the appearance of new diseases or new medical treatments;
 changes to underwriting standards or claims assessment procedures; and changes to best estimates of future trends.
Future stress – changes to best estimates of future trends
Question 2.2: How should the future stress margins allow for adverse changes to trends?
Answer 2.2: The future stress margins (LPS 115 paragraphs 33 and 34) must allow for potential adverse changes to trends (both longterm secular trends and shorter term cyclical trends) that might be incorporated in the best estimate assumptions that are determined 12 months after the reporting date. An adverse trend could for example result in a change to best estimates of future mortality improvements or morbidity deterioration. An adverse trend may result in a future stress margin that changes as the duration from the reporting date increases.
Some insurers incorporate short term loadings for cyclical trends (such as the impact of economic cycles on morbidity experience) within the best estimate assumptions. Other insurers use a longer time horizon and set best estimate assumptions that average the experience over the cycle. If the insurer adopts the latter approach, the Appointed Actuary should consider applying future stress margins that vary with duration from the reporting date.
Future stress – time horizon
Question 2.3: What time horizon should be used when setting the future stress margins?
Answer 2.3: The future stress applies until the liabilities expire. However, depending on the nature of the liabilities, the stress may not have any impact beyond a certain duration. For example, it might be assumed that repricing of the premium rates by the insurer will negate the impact of the stress after 3 years. Stresses to the experience assumptions beyond this point will have no impact on the riskfree best estimate liability (RFBEL) or participating policy liability (PPL).
The allowance for trend risk can be simplified by using a constant margin that does not vary by duration. The size of the margin, however, would then depend on the period for which the adverse trend affects the RFBEL or PPL.
Future stress – allowance for operational risks
Question 2.4: Should the future stress margins allow for operational risks?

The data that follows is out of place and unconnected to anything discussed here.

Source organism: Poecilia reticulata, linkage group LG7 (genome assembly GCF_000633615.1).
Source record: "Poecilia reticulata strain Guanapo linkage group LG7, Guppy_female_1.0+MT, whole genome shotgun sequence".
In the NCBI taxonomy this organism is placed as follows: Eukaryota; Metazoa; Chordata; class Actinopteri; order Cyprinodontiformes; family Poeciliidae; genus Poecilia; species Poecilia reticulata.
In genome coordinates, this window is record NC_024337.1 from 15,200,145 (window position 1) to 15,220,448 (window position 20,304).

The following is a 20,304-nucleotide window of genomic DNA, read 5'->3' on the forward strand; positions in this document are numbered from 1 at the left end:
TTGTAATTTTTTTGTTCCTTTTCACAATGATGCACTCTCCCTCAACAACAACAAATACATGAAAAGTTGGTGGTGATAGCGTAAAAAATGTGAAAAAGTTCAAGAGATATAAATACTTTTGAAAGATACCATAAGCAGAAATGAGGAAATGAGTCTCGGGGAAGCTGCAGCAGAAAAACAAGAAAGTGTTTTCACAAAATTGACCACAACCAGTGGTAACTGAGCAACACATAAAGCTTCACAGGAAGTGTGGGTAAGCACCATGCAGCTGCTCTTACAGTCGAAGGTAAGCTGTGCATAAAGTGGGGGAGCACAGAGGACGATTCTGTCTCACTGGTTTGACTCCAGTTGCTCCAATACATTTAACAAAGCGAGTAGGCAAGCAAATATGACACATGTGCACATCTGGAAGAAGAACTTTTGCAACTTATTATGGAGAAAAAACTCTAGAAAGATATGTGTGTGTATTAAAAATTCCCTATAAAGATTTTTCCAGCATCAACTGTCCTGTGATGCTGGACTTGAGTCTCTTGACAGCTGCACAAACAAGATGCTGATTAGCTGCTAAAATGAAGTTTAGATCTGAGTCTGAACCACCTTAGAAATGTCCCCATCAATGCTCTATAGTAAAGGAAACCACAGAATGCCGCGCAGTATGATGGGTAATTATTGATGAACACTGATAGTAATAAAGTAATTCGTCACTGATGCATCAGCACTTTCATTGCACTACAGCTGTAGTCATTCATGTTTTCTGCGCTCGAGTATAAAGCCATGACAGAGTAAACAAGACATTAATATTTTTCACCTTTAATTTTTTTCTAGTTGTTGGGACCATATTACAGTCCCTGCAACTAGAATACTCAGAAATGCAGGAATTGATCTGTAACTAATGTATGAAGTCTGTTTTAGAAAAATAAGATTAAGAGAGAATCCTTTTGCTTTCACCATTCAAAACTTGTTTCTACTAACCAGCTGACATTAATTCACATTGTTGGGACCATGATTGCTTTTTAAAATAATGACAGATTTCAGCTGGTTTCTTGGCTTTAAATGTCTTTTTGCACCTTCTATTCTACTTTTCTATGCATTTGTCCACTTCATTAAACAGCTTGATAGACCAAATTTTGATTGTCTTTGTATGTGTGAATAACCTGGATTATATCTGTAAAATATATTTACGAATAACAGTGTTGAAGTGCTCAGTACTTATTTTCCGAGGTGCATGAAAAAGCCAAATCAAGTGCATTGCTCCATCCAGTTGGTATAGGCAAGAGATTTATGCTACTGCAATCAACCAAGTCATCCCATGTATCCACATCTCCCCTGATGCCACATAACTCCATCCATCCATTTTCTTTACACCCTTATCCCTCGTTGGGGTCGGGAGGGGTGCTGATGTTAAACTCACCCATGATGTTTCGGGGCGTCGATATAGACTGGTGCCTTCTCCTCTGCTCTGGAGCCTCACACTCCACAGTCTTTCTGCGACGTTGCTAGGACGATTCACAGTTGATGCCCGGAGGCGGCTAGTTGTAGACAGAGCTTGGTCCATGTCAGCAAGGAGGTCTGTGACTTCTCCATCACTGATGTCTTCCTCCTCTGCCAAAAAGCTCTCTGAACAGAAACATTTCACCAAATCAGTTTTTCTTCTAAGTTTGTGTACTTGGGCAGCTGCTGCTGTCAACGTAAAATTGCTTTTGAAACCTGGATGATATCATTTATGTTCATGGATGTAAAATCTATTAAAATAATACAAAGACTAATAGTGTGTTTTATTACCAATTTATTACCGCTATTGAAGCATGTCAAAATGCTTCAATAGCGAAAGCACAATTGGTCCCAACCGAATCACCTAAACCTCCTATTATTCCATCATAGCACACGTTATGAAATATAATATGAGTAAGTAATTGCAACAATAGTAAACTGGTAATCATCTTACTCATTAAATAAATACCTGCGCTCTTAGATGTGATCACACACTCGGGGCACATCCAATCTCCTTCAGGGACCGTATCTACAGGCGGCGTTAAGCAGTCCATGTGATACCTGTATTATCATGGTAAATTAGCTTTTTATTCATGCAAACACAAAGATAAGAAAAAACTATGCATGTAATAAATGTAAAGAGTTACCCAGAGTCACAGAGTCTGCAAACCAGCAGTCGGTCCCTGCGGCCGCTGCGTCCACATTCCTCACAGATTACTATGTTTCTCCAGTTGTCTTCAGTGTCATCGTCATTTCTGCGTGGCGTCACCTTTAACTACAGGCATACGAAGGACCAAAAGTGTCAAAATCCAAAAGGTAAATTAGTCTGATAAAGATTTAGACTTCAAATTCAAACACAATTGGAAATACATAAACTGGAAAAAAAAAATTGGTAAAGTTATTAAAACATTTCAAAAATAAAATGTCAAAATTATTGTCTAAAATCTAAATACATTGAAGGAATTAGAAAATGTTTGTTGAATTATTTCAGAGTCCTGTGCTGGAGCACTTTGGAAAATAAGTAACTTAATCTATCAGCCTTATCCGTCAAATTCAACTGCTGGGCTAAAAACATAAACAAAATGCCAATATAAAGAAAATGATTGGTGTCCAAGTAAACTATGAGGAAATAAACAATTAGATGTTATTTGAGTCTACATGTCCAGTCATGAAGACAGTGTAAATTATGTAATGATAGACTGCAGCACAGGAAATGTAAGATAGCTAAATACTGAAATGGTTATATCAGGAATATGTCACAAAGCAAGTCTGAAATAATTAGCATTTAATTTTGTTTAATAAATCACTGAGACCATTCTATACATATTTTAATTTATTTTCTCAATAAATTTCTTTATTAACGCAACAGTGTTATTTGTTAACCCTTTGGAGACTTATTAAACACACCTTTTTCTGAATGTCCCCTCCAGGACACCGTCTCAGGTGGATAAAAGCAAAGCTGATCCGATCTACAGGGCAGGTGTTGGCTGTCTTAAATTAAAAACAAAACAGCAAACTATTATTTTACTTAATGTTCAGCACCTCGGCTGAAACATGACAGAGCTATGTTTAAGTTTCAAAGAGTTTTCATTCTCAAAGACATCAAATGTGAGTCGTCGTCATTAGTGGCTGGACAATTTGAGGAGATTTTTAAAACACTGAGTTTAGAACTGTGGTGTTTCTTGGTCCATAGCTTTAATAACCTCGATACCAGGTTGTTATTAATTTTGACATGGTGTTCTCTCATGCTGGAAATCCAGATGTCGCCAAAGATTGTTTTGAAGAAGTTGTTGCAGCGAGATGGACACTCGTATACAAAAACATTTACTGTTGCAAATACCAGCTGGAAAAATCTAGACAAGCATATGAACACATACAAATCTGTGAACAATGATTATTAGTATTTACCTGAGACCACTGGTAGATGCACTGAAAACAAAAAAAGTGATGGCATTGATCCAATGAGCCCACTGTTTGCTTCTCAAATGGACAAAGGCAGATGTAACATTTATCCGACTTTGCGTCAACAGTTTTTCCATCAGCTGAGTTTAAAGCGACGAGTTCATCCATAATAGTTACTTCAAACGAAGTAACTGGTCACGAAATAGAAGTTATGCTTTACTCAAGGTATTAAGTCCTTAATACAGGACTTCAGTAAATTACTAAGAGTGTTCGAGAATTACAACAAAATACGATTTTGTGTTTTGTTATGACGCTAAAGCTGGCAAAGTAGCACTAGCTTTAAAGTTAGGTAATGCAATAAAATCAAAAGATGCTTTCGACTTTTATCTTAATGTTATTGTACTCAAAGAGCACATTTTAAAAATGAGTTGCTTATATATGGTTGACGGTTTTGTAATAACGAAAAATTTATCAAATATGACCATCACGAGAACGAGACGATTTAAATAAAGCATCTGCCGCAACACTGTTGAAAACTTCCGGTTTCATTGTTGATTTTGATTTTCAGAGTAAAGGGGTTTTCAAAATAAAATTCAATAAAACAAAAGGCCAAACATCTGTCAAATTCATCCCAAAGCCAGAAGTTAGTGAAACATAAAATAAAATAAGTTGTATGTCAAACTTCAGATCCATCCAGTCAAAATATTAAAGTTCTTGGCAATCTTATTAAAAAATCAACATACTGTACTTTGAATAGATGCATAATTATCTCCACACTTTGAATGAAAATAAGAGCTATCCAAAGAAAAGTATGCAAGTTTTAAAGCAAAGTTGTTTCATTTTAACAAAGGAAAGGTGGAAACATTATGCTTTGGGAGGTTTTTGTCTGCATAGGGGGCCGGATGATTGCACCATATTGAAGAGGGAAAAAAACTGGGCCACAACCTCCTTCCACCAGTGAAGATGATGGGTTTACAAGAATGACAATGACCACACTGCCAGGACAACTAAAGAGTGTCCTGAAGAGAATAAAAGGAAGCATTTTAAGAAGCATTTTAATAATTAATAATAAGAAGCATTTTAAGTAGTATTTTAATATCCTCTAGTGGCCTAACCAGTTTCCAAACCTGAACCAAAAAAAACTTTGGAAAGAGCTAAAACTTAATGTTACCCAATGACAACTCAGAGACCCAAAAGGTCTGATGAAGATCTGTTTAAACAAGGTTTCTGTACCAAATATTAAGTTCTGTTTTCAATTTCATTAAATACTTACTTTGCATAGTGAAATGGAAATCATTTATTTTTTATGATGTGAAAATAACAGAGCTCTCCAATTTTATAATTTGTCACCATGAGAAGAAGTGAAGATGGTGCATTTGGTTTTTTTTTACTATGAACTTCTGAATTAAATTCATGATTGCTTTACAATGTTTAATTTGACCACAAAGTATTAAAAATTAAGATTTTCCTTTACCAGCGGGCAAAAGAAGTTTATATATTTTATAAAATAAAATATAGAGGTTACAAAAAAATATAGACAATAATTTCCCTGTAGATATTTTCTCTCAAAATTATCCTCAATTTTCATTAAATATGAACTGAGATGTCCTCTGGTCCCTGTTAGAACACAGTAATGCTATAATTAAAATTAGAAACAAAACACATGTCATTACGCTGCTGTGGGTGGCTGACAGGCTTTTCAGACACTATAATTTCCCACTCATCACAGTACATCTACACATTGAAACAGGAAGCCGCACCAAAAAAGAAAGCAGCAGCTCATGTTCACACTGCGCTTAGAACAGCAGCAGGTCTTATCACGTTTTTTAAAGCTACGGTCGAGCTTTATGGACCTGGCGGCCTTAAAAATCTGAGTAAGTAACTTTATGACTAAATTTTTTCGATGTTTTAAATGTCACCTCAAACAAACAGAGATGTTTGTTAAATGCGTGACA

Answer 2.4: Changes to the best estimate mortality and morbidity assumptions could potentially occur due to operational risks. These might include the identification of errors in the experience data, errors in the experience investigations or poor claims management processes.
A minimum level of capital for operational risks must be held in the form of the operational risk charge. The formula for the operational risk charge is highly simplified and is intended to reflect a base level of risk. It is not sensitive to specific risks that insurers and Appointed Actuaries might be aware of such as poor quality data, systems or processes. Under the current capital adequacy standards, it is appropriate for Appointed Actuaries to allow for these risks in the future stress margins, if they are material.
Stress margins  diversification benefits
Question 2.5: Should the stress margins allow for diversification benefits?
Answer 2.5: APRA specifies the method that must be used for combining the impact of the random, future, event and longevity stresses, allowing for diversification between these risks (LPS 115 paragraphs 40 to 45). The standard does not specifically mention whether diversification benefits can be recognised in determining each of the stress margins.
Appointed Actuaries should allow for diversification benefits within each stress, having regard to the nature of the risks to which the company is exposed. For example the random and future morbidity stress margins can allow for diversification between: group and individual contracts; total and permanent disability benefits, trauma benefits and disability income benefits; active and disabled lives; and claim incidence and termination rates.
Future and random stresses  IBNR and RBNA
Question 2.6: Should both of the future and random stresses be applied to Incurred But Not Reported (IBNR) and Reported But Not Admitted (RBNA) claims reserves?
Answer 2.6: Yes both stresses should be applied.
The future stress margins should allow for the possibility of adverse changes to the best estimate assumptions used in determining the IBNR and RBNA reserves.
The random stress margins should allow for the possibility of adverse fluctuations in experience. Over the 12 month period following the reporting date there could be: a random increase in reported claims that were incurred prior to the reporting date; and